Broil - Broiling is done in an oven or outdoor grill. Cook the meat until it is browned on one side. Then broil the other side to the desired doneness.
Grill - Grilling is a variation of broiling, which is usually done on a grill with charcoal or gas flames. Charcoal briquettes are commonly used for grilling. When starting charcoal, highly flammable materials are used often used that cause large amounts of open flames.These flames should be allowed to burn off and the charcoal should become a gray color. Although they require a longer preparation time than gas they burn very hot and consistently for a long period of time.
When the charcoal becomes gray and the heat is even throughout the grill. The meat is placed on the grill and is browned on side, seasoned, and then the other side is grilled to the desired doneness. The flames from the charcoal or gas should never be aloud to come in contact with the meat. Flame-ups should be avoided by sprinkling with a small amount of water.
Cooking in Liquid - Cooking in liquid is often used to prepare less tender cuts of meat. The meat is covered in liquid, (usually water) and is simmered until tender. The process may require several hours because of the lower temperatures.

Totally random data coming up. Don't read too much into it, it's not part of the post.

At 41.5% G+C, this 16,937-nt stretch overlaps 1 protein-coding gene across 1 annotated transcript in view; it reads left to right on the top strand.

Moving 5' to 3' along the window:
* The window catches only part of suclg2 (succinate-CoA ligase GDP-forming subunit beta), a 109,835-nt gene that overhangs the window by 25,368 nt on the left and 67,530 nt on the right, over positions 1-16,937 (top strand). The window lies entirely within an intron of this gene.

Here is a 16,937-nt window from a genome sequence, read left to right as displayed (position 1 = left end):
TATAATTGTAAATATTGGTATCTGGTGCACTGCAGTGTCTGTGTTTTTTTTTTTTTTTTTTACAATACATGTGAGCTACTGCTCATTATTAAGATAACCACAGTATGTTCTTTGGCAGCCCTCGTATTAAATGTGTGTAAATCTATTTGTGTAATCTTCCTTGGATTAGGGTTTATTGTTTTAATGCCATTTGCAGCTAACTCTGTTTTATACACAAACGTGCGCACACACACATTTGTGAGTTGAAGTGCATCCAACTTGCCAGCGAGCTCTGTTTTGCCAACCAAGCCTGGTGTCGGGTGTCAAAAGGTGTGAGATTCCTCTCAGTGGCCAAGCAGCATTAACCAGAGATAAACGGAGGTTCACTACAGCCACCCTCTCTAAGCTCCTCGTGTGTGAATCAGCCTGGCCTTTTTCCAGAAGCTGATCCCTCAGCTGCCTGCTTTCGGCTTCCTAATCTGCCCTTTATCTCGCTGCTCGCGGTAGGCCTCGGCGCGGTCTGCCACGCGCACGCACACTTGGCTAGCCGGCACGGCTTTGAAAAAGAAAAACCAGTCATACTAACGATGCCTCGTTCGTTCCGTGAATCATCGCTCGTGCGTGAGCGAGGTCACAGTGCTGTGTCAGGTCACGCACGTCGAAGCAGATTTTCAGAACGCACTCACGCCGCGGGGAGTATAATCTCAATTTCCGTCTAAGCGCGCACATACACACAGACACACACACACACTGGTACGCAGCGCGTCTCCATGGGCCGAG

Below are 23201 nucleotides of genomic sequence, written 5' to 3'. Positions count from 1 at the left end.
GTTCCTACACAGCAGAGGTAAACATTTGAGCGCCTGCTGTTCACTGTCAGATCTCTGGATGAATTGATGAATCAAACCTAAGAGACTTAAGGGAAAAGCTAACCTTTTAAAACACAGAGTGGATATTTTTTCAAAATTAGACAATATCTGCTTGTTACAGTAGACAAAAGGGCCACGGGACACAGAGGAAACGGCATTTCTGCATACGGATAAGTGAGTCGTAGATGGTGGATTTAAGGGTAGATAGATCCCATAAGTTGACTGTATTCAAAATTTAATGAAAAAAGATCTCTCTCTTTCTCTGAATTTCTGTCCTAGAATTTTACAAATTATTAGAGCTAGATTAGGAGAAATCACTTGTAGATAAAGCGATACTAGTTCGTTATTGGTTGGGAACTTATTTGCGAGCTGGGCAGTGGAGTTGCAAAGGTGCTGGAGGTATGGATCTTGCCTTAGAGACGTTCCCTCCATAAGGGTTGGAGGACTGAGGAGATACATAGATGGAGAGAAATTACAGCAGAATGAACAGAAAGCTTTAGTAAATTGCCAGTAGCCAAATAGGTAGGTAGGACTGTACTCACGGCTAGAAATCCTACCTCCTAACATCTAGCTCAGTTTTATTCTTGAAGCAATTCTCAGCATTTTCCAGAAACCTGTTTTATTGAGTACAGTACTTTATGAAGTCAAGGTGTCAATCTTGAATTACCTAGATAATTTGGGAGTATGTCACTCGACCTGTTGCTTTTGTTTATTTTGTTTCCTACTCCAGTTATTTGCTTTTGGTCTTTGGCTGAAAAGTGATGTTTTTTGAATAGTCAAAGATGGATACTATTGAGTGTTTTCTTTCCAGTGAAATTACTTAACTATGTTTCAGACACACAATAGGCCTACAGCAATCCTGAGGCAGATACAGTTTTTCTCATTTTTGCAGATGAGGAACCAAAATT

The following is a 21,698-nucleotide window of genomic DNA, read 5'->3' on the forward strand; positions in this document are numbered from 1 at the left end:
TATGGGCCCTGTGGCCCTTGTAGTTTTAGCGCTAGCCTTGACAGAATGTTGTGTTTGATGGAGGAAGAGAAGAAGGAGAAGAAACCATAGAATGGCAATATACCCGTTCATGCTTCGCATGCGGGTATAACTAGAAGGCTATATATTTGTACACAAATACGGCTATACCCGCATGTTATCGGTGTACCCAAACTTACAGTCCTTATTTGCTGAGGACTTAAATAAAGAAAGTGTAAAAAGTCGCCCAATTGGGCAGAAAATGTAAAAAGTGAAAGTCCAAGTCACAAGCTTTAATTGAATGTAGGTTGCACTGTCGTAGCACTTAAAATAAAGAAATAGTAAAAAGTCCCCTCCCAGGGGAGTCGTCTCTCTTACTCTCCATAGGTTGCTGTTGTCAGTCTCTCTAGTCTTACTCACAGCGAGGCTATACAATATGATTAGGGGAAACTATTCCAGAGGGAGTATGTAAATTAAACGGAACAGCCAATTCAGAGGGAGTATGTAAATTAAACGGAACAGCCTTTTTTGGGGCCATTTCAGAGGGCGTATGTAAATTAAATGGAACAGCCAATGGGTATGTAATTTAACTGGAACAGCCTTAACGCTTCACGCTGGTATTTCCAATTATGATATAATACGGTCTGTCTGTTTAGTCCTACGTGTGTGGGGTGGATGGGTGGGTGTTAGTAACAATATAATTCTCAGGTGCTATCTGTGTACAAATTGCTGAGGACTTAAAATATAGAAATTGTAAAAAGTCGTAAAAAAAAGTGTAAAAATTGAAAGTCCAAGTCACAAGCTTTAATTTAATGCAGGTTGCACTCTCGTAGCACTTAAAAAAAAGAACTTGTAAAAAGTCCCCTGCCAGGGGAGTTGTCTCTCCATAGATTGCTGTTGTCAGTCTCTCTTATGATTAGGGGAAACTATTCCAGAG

Pan Broil - Panbroiling is similar to oven broiling however it is faster and more convenient. A nonstick pan is used to cook the meat until brown on both sides due to occasional turning. There is no need to add water or cover the meat.
Pan Fry - Panfrying only differs from panbroiling in that a small amount of fat is added first. Panfrying is used on ground, or thin slices of meat.
Roast - Roasting is recommended on large cuts of meat such as Rib Eye Roast. The meat is placed on a rack or in roasting pan and cooked until the desired level of doneness. Roasting is usually done at 350-425 degrees F.
Stir Fry - Stir-frying is similar to pan-frying with the exception that the meat is constantly stirred. It is done with high heat, using small or thin pieces of meat.